What is a Visual Evoked Potential Test?

A visual evoked potential test, or VEP for short, is performed to measure the electrical activity of the entire visual system. As our eyes look at an object, light enters our eyes and is converted into an electrical signal by the retina. The signal created by the retina then travels through the optic nerve back to the occipital cortex. The occipital cortex is the portion of the brain that is directly responsible for vision. The purpose of the VEP test is to measure the strength of the electrical signals sent from the retina to the occipital cortex, via the optic nerve, as well as how long the signals take to get there.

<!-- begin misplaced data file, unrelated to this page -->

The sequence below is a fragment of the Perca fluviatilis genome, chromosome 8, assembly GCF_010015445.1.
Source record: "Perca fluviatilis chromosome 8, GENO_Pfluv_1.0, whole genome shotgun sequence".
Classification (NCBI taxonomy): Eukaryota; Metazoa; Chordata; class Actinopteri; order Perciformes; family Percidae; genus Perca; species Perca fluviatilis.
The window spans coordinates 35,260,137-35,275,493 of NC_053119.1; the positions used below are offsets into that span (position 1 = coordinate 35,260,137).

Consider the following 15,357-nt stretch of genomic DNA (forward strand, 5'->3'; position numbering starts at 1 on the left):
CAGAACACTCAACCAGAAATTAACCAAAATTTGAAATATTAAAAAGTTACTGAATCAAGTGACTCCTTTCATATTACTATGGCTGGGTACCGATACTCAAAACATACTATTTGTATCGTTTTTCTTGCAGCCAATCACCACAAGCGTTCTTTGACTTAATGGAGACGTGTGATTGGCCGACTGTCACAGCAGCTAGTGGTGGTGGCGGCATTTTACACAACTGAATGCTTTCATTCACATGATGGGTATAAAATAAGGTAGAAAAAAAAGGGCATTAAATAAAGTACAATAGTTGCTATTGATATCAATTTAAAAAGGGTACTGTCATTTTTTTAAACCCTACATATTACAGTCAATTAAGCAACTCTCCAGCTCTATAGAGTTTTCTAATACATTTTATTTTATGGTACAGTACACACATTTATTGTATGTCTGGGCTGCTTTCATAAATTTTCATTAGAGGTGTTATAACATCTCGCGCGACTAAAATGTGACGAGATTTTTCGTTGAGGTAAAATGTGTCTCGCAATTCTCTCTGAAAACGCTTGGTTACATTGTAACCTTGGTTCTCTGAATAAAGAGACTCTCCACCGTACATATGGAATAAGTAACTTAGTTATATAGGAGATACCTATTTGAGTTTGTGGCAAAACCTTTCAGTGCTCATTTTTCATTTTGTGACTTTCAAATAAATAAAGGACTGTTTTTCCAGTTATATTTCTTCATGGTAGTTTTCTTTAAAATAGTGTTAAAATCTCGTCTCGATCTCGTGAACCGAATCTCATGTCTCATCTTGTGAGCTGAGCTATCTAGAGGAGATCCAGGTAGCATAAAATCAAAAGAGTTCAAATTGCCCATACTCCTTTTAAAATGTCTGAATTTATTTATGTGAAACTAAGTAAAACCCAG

How to Prepare for a VEP Test

For this test, a Marano Eye Care team member will prepare your skin to be clean and dry so that 3 sensory pads can be placed on your head. Once the pads are properly positioned, a computer screen placed in front of the patient will begin to show a series of black and white patterns that seem to flip over and over again. The patient is required to look at the screen, and nothing else. Depending on initial diagnosis, the patient may be asked to cover one eye at a time during the testing to record individual eye results. As the test is taking place, the sensory pads are collecting data on the electrical signals being sent from the retina to the occipital cortex and recording the data to a computer that will provide our team with a final results report.